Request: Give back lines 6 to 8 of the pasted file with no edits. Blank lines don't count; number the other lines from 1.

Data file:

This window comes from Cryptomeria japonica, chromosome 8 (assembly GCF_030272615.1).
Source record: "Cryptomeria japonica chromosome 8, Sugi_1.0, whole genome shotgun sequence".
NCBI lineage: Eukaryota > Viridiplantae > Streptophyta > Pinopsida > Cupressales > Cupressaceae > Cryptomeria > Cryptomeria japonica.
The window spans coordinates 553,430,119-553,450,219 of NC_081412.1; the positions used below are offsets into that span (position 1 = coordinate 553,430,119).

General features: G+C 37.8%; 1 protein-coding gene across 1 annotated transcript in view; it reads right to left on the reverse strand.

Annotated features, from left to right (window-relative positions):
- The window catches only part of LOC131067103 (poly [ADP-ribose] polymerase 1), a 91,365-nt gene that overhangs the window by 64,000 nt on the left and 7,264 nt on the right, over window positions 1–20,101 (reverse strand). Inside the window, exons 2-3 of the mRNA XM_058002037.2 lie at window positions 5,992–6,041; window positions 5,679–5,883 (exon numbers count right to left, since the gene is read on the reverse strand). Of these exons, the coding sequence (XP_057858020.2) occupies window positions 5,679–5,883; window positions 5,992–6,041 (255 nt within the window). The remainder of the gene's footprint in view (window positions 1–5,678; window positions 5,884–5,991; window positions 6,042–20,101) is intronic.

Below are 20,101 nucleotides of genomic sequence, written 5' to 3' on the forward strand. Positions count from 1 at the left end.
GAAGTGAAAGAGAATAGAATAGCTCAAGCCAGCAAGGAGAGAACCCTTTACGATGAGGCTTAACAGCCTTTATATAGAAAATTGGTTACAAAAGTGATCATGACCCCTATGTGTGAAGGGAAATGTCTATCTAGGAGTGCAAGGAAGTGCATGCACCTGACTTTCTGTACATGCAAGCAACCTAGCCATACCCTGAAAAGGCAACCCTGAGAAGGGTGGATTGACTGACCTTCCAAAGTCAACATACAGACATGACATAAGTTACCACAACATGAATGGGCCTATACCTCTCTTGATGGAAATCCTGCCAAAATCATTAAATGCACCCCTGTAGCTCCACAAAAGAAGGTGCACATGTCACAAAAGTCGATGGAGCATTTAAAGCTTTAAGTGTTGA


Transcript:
Annotated features, from left to right (window-relative positions):
- The window catches only part of LOC131067103 (poly [ADP-ribose] polymerase 1), a 91,365-nt gene that overhangs the window by 64,000 nt on the left and 7,264 nt on the right, over window positions 1–20,101 (reverse strand). Inside the window, exons 2-3 of the mRNA XM_058002037.2 lie at window positions 5,992–6,041; window positions 5,679–5,883 (exon numbers count right to left, since the gene is read on the reverse strand). Of these exons, the coding sequence (XP_057858020.2) occupies window positions 5,679–5,883; window positions 5,992–6,041 (255 nt within the window). The remainder of the gene's footprint in view (window positions 1–5,678; window positions 5,884–5,991; window positions 6,042–20,101) is intronic.

Below are 20,101 nucleotides of genomic sequence, written 5' to 3' on the forward strand. Positions count from 1 at the left end.